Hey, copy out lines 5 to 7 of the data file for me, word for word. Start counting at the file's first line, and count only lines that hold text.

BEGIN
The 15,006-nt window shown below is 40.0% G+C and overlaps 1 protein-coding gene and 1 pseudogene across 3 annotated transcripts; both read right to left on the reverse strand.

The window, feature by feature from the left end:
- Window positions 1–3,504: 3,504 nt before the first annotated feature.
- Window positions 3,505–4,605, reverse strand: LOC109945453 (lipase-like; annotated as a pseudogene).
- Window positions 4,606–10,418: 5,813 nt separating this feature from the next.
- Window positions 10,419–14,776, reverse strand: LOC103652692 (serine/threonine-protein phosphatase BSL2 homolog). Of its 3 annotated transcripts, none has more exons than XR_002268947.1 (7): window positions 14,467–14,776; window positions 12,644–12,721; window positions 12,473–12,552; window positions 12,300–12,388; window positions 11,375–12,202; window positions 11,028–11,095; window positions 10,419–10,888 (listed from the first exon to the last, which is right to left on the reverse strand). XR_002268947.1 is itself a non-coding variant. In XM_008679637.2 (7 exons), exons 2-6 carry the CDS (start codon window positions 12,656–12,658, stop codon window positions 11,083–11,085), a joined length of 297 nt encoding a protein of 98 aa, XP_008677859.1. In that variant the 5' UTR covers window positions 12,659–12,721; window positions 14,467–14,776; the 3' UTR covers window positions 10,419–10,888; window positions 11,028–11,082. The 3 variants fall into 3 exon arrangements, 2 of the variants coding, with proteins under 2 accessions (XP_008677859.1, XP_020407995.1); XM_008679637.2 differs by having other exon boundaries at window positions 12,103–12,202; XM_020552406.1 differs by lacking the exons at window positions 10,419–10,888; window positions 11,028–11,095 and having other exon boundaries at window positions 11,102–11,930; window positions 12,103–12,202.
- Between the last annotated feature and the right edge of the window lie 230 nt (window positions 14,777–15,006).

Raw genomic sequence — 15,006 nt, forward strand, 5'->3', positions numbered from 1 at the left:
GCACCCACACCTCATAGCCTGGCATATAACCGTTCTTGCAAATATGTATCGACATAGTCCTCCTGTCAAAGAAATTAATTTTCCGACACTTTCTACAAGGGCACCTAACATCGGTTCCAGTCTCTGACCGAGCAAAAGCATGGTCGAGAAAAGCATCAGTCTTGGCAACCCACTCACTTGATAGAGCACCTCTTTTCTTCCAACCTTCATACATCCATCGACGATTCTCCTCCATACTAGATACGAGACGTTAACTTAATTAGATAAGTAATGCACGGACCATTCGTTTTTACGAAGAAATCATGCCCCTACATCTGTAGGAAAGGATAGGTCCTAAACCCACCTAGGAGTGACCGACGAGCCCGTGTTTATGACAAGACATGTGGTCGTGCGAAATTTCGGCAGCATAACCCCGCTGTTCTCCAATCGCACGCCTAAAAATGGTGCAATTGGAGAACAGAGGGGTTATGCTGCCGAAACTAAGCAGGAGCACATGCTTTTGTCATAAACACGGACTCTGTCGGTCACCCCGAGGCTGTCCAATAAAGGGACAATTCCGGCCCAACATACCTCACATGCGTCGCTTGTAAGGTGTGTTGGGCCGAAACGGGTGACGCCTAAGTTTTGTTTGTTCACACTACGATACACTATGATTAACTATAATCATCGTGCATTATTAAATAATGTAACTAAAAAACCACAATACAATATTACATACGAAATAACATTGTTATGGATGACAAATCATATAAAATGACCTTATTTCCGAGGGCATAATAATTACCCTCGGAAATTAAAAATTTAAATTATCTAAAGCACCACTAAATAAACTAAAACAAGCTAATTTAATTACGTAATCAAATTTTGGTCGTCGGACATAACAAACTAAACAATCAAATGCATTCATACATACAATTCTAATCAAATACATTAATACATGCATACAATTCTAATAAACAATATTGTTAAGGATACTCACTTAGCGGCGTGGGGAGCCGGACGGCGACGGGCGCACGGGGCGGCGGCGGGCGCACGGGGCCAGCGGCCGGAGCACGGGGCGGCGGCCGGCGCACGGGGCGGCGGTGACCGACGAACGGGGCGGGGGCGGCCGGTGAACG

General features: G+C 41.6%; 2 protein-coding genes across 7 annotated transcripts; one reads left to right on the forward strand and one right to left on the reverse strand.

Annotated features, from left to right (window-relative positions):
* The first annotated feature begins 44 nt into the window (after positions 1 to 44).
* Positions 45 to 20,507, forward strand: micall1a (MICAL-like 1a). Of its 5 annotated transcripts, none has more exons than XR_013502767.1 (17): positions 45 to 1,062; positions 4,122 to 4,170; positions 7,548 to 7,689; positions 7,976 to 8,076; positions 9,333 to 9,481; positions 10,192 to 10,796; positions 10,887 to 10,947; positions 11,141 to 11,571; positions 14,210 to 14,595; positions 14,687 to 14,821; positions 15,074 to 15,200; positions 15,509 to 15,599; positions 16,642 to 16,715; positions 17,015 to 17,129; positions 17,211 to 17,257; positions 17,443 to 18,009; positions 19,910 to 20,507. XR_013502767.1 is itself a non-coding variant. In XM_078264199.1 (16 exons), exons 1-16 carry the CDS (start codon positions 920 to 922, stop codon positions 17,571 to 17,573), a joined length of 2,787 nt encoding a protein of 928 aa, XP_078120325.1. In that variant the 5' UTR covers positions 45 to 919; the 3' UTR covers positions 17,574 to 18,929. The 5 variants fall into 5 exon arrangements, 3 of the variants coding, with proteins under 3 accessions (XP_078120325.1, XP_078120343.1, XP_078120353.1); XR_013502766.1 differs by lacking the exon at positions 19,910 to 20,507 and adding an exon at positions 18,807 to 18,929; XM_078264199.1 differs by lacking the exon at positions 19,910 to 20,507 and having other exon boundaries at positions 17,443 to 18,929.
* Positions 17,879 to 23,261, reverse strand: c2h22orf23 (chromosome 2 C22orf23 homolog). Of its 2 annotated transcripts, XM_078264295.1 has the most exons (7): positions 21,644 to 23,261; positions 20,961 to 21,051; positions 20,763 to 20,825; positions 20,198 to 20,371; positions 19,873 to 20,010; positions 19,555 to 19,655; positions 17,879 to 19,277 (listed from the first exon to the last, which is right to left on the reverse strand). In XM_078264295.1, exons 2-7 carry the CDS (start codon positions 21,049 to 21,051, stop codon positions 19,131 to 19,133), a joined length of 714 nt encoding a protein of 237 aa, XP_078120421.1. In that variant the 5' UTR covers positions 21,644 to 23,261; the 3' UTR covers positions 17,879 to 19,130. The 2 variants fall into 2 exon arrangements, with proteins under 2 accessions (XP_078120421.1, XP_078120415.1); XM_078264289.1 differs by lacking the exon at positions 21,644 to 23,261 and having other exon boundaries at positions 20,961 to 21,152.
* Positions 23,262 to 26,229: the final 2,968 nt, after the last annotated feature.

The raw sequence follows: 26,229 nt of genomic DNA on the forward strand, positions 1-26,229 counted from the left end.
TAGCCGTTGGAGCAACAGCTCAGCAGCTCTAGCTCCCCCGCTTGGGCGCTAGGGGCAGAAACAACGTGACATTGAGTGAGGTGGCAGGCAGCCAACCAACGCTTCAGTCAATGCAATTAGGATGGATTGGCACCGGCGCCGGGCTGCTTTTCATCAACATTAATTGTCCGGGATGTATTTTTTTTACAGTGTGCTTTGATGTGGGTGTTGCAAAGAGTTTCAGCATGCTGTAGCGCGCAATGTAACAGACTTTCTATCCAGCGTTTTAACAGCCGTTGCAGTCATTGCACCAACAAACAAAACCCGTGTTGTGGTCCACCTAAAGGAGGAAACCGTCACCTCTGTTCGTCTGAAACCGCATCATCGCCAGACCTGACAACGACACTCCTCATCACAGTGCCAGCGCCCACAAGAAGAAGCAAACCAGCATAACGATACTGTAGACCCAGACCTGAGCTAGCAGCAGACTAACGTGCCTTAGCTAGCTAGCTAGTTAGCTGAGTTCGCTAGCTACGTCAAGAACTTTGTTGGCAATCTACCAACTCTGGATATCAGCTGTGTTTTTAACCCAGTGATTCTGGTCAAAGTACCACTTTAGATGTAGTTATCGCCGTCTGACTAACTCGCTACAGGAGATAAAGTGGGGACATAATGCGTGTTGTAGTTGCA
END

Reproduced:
- Window positions 4,606–10,418: 5,813 nt separating this feature from the next.
- Window positions 10,419–14,776, reverse strand: LOC103652692 (serine/threonine-protein phosphatase BSL2 homolog). Of its 3 annotated transcripts, none has more exons than XR_002268947.1 (7): window positions 14,467–14,776; window positions 12,644–12,721; window positions 12,473–12,552; window positions 12,300–12,388; window positions 11,375–12,202; window positions 11,028–11,095; window positions 10,419–10,888 (listed from the first exon to the last, which is right to left on the reverse strand). XR_002268947.1 is itself a non-coding variant. In XM_008679637.2 (7 exons), exons 2-6 carry the CDS (start codon window positions 12,656–12,658, stop codon window positions 11,083–11,085), a joined length of 297 nt encoding a protein of 98 aa, XP_008677859.1. In that variant the 5' UTR covers window positions 12,659–12,721; window positions 14,467–14,776; the 3' UTR covers window positions 10,419–10,888; window positions 11,028–11,082. The 3 variants fall into 3 exon arrangements, 2 of the variants coding, with proteins under 2 accessions (XP_008677859.1, XP_020407995.1); XM_008679637.2 differs by having other exon boundaries at window positions 12,103–12,202; XM_020552406.1 differs by lacking the exons at window positions 10,419–10,888; window positions 11,028–11,095 and having other exon boundaries at window positions 11,102–11,930; window positions 12,103–12,202.
- Between the last annotated feature and the right edge of the window lie 230 nt (window positions 14,777–15,006).